Sharry Edwards: Federal Way City Council Position 3

Q&A with council candidate.

Sharry Edwards

Sharry Edwards

Why are you running for office?

I am running for City Council to address the critical issues impacting the future of Federal Way including crime, the opioid crisis, homelessness, public safety, family wage jobs, affordable housing, and look forward to promoting tough regulations on illegal drugs in addition to promoting youth programs.

I have raised my family in Federal Way, worked as a nurse for over 25 years and am deeply involved in the Federal Way community serving on boards, service clubs and as chair of the Mayor’s Task Force on Homelessness in addition to being a Sandy Hook Promise and SEIU1199 leader.

I spend my spare time volunteering and advocating for our youth as well as our homeless neighbors. The commitment you have seen from me in the community is what you can expect from me on the council. I am listening, involved and promise you that I will continue to advocate and be a voice for you.

What is the biggest challenge currently facing Federal Way and how will you address that issue as a council member?

I believe the biggest challenge currently facing Federal Way, and the future of our city is the opioid/heroin crisis. Although not unique to Federal Way, this drug crisis is being considered the “Worst drug crisis in American History” leading to deaths across our nation higher than car crashes and gun violence.

When looking at the Pacific Northwest, and specifically the problems in Seattle, I feel that our elected officials are not doing enough. I am running for office because as an elected leader, I believe I will have more influence in solving this issue that effects not only the individuals pulled into addiction, but also for our businesses, our residents, and our overall safety. As a nurse, mother of three, and an educator, I am ready to stand up and fight to protect our city by fighting against any message that says, “Drug use is OK,” because it’s not. We need our elected officials to stand up for us.

What steps should the city take to address homelessness?

As the chair of the Mayor’s Homeless Task Force, I would urge anyone asking this question to read our report. Our Task Force delved deeply into the root causes, and we came up with great recommendations after looking at the “big picture” and what has and has not worked in other communities. I believe we need to continue to connect people experiencing homelessness and panhandlers to resource groups, services and skills training.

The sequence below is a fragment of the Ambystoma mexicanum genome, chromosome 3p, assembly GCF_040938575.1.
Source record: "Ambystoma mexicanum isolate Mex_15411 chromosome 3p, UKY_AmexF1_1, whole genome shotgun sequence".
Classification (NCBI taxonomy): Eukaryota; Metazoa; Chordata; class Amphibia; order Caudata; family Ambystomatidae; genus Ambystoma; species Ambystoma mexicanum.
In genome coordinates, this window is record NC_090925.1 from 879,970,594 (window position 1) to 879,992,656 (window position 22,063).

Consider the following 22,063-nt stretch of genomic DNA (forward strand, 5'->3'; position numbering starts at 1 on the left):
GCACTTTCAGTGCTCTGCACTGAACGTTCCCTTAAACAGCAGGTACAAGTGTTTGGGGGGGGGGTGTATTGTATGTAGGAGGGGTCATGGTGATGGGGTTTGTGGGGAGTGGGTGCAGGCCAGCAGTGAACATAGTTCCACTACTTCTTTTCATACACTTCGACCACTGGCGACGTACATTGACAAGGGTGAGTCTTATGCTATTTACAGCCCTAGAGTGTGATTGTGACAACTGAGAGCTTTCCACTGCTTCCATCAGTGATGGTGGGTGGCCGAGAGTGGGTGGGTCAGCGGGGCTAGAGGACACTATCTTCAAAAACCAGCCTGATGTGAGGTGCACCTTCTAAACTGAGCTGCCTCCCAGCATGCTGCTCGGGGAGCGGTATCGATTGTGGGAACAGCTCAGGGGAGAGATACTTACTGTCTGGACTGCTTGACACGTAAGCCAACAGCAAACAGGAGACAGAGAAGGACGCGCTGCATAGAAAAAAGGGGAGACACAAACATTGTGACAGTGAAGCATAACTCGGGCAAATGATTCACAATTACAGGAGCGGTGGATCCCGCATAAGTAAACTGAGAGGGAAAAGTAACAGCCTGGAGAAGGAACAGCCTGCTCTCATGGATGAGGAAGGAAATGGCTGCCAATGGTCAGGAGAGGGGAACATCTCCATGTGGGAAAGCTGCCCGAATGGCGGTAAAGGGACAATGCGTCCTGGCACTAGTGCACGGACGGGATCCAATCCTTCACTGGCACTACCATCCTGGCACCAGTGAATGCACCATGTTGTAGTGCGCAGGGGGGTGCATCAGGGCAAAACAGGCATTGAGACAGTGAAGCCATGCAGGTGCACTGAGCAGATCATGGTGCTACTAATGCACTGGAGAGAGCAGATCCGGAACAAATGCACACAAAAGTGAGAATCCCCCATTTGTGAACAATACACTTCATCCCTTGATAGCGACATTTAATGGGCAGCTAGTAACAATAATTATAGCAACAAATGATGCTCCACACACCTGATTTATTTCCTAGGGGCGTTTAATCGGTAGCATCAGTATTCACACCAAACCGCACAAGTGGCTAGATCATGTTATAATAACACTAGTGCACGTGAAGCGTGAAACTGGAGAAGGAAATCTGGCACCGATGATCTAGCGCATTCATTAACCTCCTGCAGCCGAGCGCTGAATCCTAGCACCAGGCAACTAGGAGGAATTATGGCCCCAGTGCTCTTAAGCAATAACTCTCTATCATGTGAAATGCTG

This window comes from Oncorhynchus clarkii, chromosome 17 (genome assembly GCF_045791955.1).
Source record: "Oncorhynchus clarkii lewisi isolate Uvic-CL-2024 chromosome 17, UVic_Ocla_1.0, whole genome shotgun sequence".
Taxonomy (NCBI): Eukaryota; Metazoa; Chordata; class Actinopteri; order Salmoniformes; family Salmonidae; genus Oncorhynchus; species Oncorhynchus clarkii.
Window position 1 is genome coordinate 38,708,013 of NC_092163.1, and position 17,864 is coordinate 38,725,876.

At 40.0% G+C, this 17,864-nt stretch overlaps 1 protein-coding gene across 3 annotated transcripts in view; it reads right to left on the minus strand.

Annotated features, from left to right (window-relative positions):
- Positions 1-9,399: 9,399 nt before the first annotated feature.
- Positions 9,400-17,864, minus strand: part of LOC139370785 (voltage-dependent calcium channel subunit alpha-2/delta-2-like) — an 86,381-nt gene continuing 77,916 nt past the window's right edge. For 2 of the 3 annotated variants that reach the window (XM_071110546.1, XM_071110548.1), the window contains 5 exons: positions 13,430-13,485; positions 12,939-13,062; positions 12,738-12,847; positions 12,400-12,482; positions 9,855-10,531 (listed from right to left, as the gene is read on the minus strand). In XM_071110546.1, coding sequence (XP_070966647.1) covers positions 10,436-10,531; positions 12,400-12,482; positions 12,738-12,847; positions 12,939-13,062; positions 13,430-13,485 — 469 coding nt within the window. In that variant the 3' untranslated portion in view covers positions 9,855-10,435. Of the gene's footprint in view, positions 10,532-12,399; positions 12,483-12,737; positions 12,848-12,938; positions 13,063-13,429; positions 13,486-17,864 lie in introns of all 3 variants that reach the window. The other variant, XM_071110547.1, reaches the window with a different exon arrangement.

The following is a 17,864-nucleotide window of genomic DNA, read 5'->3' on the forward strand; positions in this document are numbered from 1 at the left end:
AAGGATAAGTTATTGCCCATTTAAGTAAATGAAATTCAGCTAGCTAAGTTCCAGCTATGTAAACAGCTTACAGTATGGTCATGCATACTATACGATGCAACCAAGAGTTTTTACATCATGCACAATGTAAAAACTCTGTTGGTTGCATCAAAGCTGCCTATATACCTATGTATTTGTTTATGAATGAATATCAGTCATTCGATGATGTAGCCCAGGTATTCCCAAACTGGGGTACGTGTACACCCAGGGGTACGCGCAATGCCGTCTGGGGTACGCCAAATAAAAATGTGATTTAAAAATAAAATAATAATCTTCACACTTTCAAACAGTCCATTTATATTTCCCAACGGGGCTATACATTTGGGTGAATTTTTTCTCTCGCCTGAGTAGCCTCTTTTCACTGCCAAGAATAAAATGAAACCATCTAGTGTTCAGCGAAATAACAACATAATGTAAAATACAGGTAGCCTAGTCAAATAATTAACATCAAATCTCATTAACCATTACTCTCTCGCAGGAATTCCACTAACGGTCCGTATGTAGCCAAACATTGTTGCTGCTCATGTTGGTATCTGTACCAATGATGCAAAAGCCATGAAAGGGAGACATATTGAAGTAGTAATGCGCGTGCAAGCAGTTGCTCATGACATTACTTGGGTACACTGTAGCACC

While serving on the Task Force, I visited our local businesses to find out how they are being affected and gathered a lot of valuable feedback with solution ideas regarding panhandling. I would like to work on the council to address these, and other issues we discovered such as what do we do when individuals refuse overnight shelter, and refuse treatment options? We have had three meetings with the faith-based community and non-profit partners (led by Mayor Ferrell) to address emergency and non-emergency shelter options and I look forward to continuing these conversations. This type of collaboration is important to continue as we work to address the homeless crisis.

What would you do as a council member to help the city attract new businesses?

As a City Council person, I plan to work with the Community Development Department and property investors to find out what the delays with the permitting process are and have been in the past. We have an outdated system. Other cities are computerized while we are still on paper. I would work with the Chamber of Commerce, and chamber members and gather input. After meeting with investors, I found out that our city is in great need of this type of leadership because the zoning language needs updating, and the department needs support. In the event of budget issues, I would personally work with our state representatives to make Legislative asks for money to help where needed to attract new businesses.

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